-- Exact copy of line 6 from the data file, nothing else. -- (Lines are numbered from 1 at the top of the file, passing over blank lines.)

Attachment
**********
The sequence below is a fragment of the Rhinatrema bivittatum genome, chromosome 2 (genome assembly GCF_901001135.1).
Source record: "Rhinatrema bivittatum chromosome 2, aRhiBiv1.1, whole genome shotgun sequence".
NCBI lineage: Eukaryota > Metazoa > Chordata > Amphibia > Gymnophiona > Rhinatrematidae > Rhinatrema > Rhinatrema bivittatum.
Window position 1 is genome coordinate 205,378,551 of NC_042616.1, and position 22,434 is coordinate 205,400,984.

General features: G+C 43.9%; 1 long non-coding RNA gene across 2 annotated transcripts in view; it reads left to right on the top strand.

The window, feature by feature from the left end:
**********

The window, feature by feature from the left end: